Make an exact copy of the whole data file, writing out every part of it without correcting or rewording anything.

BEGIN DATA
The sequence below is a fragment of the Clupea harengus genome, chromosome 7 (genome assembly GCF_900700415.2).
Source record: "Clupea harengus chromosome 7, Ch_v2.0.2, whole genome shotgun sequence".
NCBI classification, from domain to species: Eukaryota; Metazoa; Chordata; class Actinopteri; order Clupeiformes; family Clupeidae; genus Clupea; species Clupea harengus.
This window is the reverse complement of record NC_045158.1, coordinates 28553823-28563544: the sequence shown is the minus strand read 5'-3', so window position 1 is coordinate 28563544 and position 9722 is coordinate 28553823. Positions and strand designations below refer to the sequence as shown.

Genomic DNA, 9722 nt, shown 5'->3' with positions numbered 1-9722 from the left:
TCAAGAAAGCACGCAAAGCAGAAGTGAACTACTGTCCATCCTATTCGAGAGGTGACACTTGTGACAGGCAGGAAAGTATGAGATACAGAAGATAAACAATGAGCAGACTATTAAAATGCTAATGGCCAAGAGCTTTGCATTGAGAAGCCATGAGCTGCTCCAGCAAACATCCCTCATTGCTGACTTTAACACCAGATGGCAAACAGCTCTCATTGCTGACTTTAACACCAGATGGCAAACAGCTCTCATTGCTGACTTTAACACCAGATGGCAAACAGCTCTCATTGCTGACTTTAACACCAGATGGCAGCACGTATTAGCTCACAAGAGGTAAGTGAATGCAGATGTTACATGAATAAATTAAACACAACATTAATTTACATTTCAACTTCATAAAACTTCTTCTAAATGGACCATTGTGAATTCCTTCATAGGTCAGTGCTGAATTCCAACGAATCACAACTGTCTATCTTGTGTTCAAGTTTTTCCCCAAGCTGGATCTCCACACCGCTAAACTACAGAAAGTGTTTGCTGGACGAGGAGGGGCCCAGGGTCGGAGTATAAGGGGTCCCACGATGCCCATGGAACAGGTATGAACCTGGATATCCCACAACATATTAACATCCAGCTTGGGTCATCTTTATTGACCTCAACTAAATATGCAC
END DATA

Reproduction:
The sequence below is a fragment of the Clupea harengus genome, chromosome 7 (genome assembly GCF_900700415.2).
Source record: "Clupea harengus chromosome 7, Ch_v2.0.2, whole genome shotgun sequence".
NCBI classification, from domain to species: Eukaryota; Metazoa; Chordata; class Actinopteri; order Clupeiformes; family Clupeidae; genus Clupea; species Clupea harengus.
This window is the reverse complement of record NC_045158.1, coordinates 28553823-28563544: the sequence shown is the minus strand read 5'-3', so window position 1 is coordinate 28563544 and position 9722 is coordinate 28553823. Positions and strand designations below refer to the sequence as shown.

Genomic DNA, 9722 nt, shown 5'->3' with positions numbered 1-9722 from the left:
TCAAGAAAGCACGCAAAGCAGAAGTGAACTACTGTCCATCCTATTCGAGAGGTGACACTTGTGACAGGCAGGAAAGTATGAGATACAGAAGATAAACAATGAGCAGACTATTAAAATGCTAATGGCCAAGAGCTTTGCATTGAGAAGCCATGAGCTGCTCCAGCAAACATCCCTCATTGCTGACTTTAACACCAGATGGCAAACAGCTCTCATTGCTGACTTTAACACCAGATGGCAAACAGCTCTCATTGCTGACTTTAACACCAGATGGCAAACAGCTCTCATTGCTGACTTTAACACCAGATGGCAGCACGTATTAGCTCACAAGAGGTAAGTGAATGCAGATGTTACATGAATAAATTAAACACAACATTAATTTACATTTCAACTTCATAAAACTTCTTCTAAATGGACCATTGTGAATTCCTTCATAGGTCAGTGCTGAATTCCAACGAATCACAACTGTCTATCTTGTGTTCAAGTTTTTCCCCAAGCTGGATCTCCACACCGCTAAACTACAGAAAGTGTTTGCTGGACGAGGAGGGGCCCAGGGTCGGAGTATAAGGGGTCCCACGATGCCCATGGAACAGGTATGAACCTGGATATCCCACAACATATTAACATCCAGCTTGGGTCATCTTTATTGACCTCAACTAAATATGCAC